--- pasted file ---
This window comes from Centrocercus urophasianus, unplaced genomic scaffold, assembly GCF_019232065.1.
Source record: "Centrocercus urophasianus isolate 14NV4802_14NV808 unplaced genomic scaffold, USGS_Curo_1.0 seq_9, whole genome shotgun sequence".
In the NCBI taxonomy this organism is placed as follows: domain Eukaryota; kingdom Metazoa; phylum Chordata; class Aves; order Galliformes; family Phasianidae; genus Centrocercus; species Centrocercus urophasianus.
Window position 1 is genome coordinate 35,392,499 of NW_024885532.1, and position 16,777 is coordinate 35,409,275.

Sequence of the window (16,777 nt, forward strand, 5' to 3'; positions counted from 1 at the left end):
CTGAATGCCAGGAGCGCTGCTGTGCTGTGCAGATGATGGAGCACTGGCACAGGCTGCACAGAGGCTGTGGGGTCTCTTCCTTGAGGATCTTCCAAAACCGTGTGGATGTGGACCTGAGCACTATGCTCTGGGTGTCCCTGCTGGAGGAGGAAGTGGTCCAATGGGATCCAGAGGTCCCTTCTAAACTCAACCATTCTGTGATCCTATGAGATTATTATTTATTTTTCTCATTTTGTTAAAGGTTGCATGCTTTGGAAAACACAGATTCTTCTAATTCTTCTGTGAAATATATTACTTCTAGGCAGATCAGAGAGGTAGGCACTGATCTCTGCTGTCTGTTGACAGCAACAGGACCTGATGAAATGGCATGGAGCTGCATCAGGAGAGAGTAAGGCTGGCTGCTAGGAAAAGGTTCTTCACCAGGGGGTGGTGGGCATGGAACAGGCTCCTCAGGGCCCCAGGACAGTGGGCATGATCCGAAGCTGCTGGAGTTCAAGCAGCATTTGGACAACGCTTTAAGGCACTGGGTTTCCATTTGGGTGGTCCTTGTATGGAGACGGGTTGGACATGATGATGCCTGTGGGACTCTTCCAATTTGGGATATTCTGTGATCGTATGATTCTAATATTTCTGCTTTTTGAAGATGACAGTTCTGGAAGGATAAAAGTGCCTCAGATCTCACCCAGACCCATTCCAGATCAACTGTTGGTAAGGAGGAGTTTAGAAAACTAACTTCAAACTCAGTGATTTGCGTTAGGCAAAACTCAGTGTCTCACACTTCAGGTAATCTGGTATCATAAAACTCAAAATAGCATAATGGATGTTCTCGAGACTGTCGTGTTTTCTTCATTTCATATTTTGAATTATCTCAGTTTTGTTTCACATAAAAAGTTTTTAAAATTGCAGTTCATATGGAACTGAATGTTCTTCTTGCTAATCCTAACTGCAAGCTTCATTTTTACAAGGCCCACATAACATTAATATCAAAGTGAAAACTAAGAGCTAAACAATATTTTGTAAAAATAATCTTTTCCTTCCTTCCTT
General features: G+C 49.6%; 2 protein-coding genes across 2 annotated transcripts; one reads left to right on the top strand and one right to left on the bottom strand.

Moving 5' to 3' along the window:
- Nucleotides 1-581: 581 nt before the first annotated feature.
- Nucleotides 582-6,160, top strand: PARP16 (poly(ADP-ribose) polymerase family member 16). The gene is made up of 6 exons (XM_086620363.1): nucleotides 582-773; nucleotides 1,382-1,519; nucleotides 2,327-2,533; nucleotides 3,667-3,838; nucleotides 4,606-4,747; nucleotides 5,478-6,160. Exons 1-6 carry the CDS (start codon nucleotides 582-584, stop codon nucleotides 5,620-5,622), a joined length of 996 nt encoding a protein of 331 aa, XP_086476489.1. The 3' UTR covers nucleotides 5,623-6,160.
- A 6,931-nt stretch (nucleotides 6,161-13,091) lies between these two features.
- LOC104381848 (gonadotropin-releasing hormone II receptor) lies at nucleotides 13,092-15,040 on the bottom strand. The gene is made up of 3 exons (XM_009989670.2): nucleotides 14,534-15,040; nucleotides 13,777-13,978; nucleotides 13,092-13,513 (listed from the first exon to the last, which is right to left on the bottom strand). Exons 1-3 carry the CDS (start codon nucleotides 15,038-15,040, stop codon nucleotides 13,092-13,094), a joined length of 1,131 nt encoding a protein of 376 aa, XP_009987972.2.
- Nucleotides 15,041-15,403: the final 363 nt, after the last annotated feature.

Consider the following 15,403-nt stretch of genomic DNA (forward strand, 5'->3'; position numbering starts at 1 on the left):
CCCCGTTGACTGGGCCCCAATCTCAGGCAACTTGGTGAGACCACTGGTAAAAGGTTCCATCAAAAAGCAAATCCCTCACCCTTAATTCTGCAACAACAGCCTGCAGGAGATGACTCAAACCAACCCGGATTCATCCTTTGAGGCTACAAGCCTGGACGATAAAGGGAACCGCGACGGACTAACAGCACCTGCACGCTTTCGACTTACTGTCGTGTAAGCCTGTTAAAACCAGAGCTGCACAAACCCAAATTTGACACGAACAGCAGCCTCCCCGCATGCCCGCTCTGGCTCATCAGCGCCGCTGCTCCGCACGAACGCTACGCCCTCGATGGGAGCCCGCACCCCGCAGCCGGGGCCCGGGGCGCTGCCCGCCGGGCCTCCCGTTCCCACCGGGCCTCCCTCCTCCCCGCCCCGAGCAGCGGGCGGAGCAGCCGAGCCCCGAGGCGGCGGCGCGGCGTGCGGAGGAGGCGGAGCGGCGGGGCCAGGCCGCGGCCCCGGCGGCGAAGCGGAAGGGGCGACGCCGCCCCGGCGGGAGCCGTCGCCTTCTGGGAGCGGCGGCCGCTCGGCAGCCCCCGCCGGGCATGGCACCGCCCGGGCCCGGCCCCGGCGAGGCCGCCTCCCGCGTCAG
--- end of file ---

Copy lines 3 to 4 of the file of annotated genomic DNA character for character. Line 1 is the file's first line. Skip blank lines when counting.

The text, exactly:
In the NCBI taxonomy this organism is placed as follows: domain Eukaryota; kingdom Metazoa; phylum Chordata; class Aves; order Galliformes; family Phasianidae; genus Centrocercus; species Centrocercus urophasianus.
Window position 1 is genome coordinate 35,392,499 of NW_024885532.1, and position 16,777 is coordinate 35,409,275.